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  12. Excellent analysis, as always, Peter. When I buy magazines of this ilk, it's at a couple times of year: generally either an August/September issue, with lots of delicious autumn-winter outfits and accessories to ogle, or the issue in the winter that does the same with warm-weather clothes, at just about the time that sweaters, boots, and wool skirts have worn out their welcome. I tear out images that inspire--a way of combining colors or patterns, the shape of a bag or a coat, some outrageously priced jewelry that looks like something I could actually make--and I glue these into a spiral-bound sketchbook where I keep project ideas and outfit inspiration. When the lissome and artificially enhanced body parts, airbrushed faces, suggestive poses, and designer logos/brands are stripped away (pun intended), the fabrics, textures, colors, and design details become more accessible--to me, anyway.

    I skip over the "beauty" advice and advertisements...no product at any price will ever make my hair, eyes, lips, skin, or nails look like the so-called ideal, and I'm well old enough now to not only not be disappointed by that reality, but to be relieved that I'm not burdened with trying to keep up with "the look", whatever it might be.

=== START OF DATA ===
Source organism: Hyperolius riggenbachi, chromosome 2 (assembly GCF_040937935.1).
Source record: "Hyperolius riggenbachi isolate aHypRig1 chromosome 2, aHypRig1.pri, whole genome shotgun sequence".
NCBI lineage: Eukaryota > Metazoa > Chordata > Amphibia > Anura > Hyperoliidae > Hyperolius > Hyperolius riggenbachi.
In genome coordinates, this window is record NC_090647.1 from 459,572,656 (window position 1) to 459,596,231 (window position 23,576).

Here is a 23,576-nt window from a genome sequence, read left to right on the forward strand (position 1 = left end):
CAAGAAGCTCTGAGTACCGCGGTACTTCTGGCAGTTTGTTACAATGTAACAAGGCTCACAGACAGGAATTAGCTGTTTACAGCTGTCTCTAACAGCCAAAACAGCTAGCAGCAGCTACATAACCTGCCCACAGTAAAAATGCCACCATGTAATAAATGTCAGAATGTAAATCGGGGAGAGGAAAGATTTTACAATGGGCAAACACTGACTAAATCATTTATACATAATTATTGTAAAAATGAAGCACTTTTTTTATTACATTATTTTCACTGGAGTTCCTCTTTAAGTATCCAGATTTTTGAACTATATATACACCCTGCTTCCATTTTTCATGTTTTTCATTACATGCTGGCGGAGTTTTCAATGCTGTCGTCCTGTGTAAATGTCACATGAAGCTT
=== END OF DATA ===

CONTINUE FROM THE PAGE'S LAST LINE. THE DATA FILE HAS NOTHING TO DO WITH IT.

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  13. Magazines are out, they are full of ads and articles that many of us can never attain, and in so doing make people feel unhappy and unfulfilled. Blogs are in! They are so much more inspiring and written by "real" people that you can see and feel a real connection to. It's easy to pick and chose who you want to follow and enjoy! You are a joy to follow! Thank you!

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  14. Be young. Be thin. Be rich. Be BORED! There's no joy in fashion according to the ads in women's magazines. If I looked half as good in a trenchcoat that cost half as much, I would be ecstatic. Sometimes I rip out ads like these and then draw speech bubbles that say things like, "I'm fun. Let's be friends." and "I'm actually happy, I just had botox." It's all sexy. But these women don't appear to be enjoying their sexuality, which is the disappointing thing, and a look I hope dies before my daughter is old enough to care about fashion magazines.